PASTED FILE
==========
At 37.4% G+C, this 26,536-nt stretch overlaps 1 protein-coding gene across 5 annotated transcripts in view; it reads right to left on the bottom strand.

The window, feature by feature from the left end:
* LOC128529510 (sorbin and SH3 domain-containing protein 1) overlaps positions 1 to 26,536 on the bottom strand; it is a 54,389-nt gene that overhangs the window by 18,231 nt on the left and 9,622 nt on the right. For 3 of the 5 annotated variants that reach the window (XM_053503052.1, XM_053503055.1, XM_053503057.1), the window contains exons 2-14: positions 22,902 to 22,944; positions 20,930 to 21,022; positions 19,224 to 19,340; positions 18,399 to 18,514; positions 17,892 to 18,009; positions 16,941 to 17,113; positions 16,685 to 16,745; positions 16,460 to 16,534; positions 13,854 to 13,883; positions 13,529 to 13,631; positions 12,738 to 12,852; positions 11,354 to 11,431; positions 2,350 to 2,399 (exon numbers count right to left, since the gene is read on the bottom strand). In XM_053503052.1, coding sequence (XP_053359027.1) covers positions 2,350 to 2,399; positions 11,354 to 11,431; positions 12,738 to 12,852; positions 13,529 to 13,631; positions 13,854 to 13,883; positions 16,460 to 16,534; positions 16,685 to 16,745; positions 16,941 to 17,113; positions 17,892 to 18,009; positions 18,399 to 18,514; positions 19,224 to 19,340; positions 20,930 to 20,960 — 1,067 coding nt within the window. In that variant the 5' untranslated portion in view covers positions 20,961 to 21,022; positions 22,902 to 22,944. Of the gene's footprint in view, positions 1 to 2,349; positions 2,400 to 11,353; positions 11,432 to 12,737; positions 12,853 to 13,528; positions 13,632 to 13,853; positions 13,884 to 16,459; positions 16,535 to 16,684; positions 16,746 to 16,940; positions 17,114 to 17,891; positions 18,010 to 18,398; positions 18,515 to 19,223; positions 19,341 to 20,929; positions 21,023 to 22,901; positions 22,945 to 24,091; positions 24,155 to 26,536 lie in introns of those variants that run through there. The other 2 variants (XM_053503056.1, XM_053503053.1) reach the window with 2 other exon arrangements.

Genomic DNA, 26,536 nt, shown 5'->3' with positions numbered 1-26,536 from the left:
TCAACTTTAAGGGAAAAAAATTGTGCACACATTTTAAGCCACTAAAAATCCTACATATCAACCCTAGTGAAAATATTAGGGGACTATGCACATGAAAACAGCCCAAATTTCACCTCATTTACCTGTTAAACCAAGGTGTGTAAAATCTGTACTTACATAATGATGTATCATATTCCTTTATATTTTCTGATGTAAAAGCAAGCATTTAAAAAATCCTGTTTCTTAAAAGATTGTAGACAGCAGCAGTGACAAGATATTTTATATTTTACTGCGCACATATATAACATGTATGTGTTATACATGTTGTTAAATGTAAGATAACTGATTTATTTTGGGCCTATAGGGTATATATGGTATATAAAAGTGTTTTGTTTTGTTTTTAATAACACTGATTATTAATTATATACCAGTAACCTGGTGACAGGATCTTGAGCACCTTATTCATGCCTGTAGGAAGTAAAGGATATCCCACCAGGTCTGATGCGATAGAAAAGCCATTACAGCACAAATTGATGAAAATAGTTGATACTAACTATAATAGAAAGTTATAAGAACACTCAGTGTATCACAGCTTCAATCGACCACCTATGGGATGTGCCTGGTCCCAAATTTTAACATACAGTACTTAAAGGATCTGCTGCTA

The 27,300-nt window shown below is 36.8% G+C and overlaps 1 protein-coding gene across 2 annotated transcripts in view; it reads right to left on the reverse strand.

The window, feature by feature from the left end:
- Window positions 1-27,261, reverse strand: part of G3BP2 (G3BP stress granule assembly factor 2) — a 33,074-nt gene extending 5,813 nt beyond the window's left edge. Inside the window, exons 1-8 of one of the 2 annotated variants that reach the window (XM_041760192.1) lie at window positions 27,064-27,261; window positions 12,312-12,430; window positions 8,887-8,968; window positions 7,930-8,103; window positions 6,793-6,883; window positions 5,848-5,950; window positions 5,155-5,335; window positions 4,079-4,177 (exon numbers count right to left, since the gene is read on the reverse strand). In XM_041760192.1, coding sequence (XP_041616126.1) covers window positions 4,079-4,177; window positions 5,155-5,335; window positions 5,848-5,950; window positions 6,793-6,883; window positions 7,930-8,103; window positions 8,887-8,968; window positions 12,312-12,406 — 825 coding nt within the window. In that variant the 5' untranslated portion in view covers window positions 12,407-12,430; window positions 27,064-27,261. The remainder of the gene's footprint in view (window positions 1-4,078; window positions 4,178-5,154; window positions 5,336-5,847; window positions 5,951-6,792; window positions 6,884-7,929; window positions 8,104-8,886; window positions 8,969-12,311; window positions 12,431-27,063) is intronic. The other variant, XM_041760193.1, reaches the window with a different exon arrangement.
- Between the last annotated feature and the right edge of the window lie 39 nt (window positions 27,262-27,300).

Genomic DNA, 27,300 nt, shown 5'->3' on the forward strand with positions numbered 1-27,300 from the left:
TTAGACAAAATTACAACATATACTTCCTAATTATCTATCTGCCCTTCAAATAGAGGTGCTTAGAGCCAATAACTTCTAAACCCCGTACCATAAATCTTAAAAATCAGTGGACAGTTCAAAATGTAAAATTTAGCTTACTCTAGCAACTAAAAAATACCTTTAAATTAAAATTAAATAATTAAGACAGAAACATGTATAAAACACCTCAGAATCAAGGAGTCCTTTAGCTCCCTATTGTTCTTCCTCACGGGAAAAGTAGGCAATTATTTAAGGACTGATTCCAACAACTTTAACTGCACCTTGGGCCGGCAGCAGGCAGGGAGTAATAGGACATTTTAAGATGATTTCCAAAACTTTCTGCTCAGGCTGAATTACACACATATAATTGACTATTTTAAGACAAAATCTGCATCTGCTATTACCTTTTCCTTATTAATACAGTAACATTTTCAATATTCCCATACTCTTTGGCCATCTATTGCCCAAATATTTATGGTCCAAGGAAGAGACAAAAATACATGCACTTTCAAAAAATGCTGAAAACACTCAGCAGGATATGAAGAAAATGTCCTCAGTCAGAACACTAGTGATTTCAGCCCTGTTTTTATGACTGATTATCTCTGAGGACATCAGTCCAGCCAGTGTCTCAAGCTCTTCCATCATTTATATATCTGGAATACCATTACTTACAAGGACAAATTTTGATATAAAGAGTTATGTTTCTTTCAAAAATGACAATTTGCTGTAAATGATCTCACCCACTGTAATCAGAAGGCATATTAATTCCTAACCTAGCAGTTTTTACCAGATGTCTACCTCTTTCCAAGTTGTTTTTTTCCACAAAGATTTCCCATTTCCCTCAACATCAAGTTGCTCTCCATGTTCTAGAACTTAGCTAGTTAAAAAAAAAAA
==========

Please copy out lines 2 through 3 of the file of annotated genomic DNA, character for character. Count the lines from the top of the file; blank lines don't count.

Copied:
The window, feature by feature from the left end:
* LOC128529510 (sorbin and SH3 domain-containing protein 1) overlaps positions 1 to 26,536 on the bottom strand; it is a 54,389-nt gene that overhangs the window by 18,231 nt on the left and 9,622 nt on the right. For 3 of the 5 annotated variants that reach the window (XM_053503052.1, XM_053503055.1, XM_053503057.1), the window contains exons 2-14: positions 22,902 to 22,944; positions 20,930 to 21,022; positions 19,224 to 19,340; positions 18,399 to 18,514; positions 17,892 to 18,009; positions 16,941 to 17,113; positions 16,685 to 16,745; positions 16,460 to 16,534; positions 13,854 to 13,883; positions 13,529 to 13,631; positions 12,738 to 12,852; positions 11,354 to 11,431; positions 2,350 to 2,399 (exon numbers count right to left, since the gene is read on the bottom strand). In XM_053503052.1, coding sequence (XP_053359027.1) covers positions 2,350 to 2,399; positions 11,354 to 11,431; positions 12,738 to 12,852; positions 13,529 to 13,631; positions 13,854 to 13,883; positions 16,460 to 16,534; positions 16,685 to 16,745; positions 16,941 to 17,113; positions 17,892 to 18,009; positions 18,399 to 18,514; positions 19,224 to 19,340; positions 20,930 to 20,960 — 1,067 coding nt within the window. In that variant the 5' untranslated portion in view covers positions 20,961 to 21,022; positions 22,902 to 22,944. Of the gene's footprint in view, positions 1 to 2,349; positions 2,400 to 11,353; positions 11,432 to 12,737; positions 12,853 to 13,528; positions 13,632 to 13,853; positions 13,884 to 16,459; positions 16,535 to 16,684; positions 16,746 to 16,940; positions 17,114 to 17,891; positions 18,010 to 18,398; positions 18,515 to 19,223; positions 19,341 to 20,929; positions 21,023 to 22,901; positions 22,945 to 24,091; positions 24,155 to 26,536 lie in introns of those variants that run through there. The other 2 variants (XM_053503056.1, XM_053503053.1) reach the window with 2 other exon arrangements.